Scott Bartlett, Michael Ehrenfeld, Gerson Mast, Adrian Sugar
Edward Ellis III
Incision should be placed in the "bikini line" lateral to the anterior iliac crest.
The direction of the approach should then be changed to allow direct access to the iliac crest. Minimal tissue dissection is carried out to avoid opening up tissue spaces.
An incision is made lateral to the anterior crest in the avascular plane superior to the upper lateral thigh muscles down to cartilage or bone.
A transverse incision is made across the iliac crest approximately 1 cm behind the anterior superior iliac spine (to avoid damage to the lateral cutaneous nerve of the thigh).
Orthopedic osteotomes are then used to perform transverse...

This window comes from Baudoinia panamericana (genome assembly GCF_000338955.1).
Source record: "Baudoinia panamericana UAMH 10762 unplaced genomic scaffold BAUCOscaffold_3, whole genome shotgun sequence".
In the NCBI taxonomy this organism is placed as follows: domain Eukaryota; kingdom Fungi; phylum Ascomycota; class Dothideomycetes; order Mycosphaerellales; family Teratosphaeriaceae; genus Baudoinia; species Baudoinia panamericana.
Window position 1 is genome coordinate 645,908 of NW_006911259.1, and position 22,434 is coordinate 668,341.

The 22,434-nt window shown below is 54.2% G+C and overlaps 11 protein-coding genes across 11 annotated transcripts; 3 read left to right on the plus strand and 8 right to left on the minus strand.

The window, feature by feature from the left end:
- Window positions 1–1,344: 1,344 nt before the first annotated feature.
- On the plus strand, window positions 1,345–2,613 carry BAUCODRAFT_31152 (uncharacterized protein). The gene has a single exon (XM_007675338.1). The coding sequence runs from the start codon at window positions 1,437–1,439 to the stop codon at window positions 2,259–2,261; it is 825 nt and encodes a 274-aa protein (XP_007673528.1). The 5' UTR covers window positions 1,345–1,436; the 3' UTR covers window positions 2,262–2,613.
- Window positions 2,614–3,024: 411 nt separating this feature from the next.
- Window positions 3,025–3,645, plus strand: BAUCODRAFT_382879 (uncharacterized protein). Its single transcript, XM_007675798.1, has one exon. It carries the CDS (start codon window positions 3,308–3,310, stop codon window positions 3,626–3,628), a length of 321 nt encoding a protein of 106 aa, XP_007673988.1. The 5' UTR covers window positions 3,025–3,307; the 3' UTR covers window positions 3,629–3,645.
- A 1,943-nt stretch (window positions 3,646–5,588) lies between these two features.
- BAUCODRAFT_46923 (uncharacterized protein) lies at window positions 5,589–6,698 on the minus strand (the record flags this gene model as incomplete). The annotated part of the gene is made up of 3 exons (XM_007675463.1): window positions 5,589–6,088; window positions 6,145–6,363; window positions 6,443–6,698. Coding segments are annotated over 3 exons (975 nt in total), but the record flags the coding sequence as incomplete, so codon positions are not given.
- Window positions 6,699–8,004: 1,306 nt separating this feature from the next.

...and sagittal osteotomies to raise the crest pedicled medially on the muscles of the abdominal wall and exposing the cancellous bone.
Note: In children with a cartilaginous iliac cap the crest can simply be raised by raising the cartilage from the bone with a knife (without the use of osteotomes).
A narrow orthopedic gouge is then used to harvest cancellous bone.
When sufficient bone has been obtained the defect in the ilium is packed with a hemostatic agent.
The lid is replaced and fixed with strong resorbable sutures.
Pearl: For good postoperative pain control, an epidural cannula may be inserted into the wound and secured to skin with adhesive tape.
The wound is then closed in layers with resorbable sutures.
Particular attention is paid to the use of a buried subcuticular suture for the final skin closure with the knot on each end also buried.
Ideally, the use of a subcuticular closure with a resorbable suture will obviate the need of suture removal.
The wound closure can also be reinforced by adhesive tape and a dressing
The wound is then filled with long acting local anaesthetic through the epidural cannula.